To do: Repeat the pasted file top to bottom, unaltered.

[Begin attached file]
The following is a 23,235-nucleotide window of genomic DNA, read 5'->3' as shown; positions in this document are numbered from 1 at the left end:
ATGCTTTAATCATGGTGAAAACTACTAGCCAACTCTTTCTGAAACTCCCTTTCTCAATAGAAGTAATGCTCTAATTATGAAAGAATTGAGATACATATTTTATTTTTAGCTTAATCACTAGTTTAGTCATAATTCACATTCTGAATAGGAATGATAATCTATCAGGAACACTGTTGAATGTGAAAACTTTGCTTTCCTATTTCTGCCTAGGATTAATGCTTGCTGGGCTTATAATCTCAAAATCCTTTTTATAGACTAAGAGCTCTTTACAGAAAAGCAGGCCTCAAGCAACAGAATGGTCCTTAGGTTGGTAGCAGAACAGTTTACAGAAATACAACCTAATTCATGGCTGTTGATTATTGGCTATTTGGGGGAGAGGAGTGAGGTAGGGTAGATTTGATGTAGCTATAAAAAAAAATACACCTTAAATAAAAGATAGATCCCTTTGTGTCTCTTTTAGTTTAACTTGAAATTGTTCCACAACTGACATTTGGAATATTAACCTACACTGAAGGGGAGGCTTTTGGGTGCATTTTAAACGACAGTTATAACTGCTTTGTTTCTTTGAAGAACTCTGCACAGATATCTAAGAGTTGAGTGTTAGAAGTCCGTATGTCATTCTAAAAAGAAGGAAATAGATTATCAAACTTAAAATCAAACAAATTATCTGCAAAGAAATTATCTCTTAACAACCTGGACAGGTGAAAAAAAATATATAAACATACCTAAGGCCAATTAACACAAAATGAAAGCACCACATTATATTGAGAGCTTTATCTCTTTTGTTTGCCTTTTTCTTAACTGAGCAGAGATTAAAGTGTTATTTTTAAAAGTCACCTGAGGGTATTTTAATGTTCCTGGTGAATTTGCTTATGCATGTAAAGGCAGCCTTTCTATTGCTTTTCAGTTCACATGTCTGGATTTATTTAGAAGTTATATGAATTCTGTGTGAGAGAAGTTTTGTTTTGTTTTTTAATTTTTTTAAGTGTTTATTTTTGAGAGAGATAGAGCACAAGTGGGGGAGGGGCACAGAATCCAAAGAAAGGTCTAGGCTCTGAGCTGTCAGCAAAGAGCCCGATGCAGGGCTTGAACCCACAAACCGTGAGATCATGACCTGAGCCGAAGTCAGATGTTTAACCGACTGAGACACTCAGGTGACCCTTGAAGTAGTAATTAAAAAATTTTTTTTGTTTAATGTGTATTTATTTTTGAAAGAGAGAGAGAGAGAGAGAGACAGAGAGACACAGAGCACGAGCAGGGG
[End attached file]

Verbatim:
The following is a 23,235-nucleotide window of genomic DNA, read 5'->3' as shown; positions in this document are numbered from 1 at the left end:
ATGCTTTAATCATGGTGAAAACTACTAGCCAACTCTTTCTGAAACTCCCTTTCTCAATAGAAGTAATGCTCTAATTATGAAAGAATTGAGATACATATTTTATTTTTAGCTTAATCACTAGTTTAGTCATAATTCACATTCTGAATAGGAATGATAATCTATCAGGAACACTGTTGAATGTGAAAACTTTGCTTTCCTATTTCTGCCTAGGATTAATGCTTGCTGGGCTTATAATCTCAAAATCCTTTTTATAGACTAAGAGCTCTTTACAGAAAAGCAGGCCTCAAGCAACAGAATGGTCCTTAGGTTGGTAGCAGAACAGTTTACAGAAATACAACCTAATTCATGGCTGTTGATTATTGGCTATTTGGGGGAGAGGAGTGAGGTAGGGTAGATTTGATGTAGCTATAAAAAAAAATACACCTTAAATAAAAGATAGATCCCTTTGTGTCTCTTTTAGTTTAACTTGAAATTGTTCCACAACTGACATTTGGAATATTAACCTACACTGAAGGGGAGGCTTTTGGGTGCATTTTAAACGACAGTTATAACTGCTTTGTTTCTTTGAAGAACTCTGCACAGATATCTAAGAGTTGAGTGTTAGAAGTCCGTATGTCATTCTAAAAAGAAGGAAATAGATTATCAAACTTAAAATCAAACAAATTATCTGCAAAGAAATTATCTCTTAACAACCTGGACAGGTGAAAAAAAATATATAAACATACCTAAGGCCAATTAACACAAAATGAAAGCACCACATTATATTGAGAGCTTTATCTCTTTTGTTTGCCTTTTTCTTAACTGAGCAGAGATTAAAGTGTTATTTTTAAAAGTCACCTGAGGGTATTTTAATGTTCCTGGTGAATTTGCTTATGCATGTAAAGGCAGCCTTTCTATTGCTTTTCAGTTCACATGTCTGGATTTATTTAGAAGTTATATGAATTCTGTGTGAGAGAAGTTTTGTTTTGTTTTTTAATTTTTTTAAGTGTTTATTTTTGAGAGAGATAGAGCACAAGTGGGGGAGGGGCACAGAATCCAAAGAAAGGTCTAGGCTCTGAGCTGTCAGCAAAGAGCCCGATGCAGGGCTTGAACCCACAAACCGTGAGATCATGACCTGAGCCGAAGTCAGATGTTTAACCGACTGAGACACTCAGGTGACCCTTGAAGTAGTAATTAAAAAATTTTTTTTGTTTAATGTGTATTTATTTTTGAAAGAGAGAGAGAGAGAGAGAGACAGAGAGACACAGAGCACGAGCAGGGG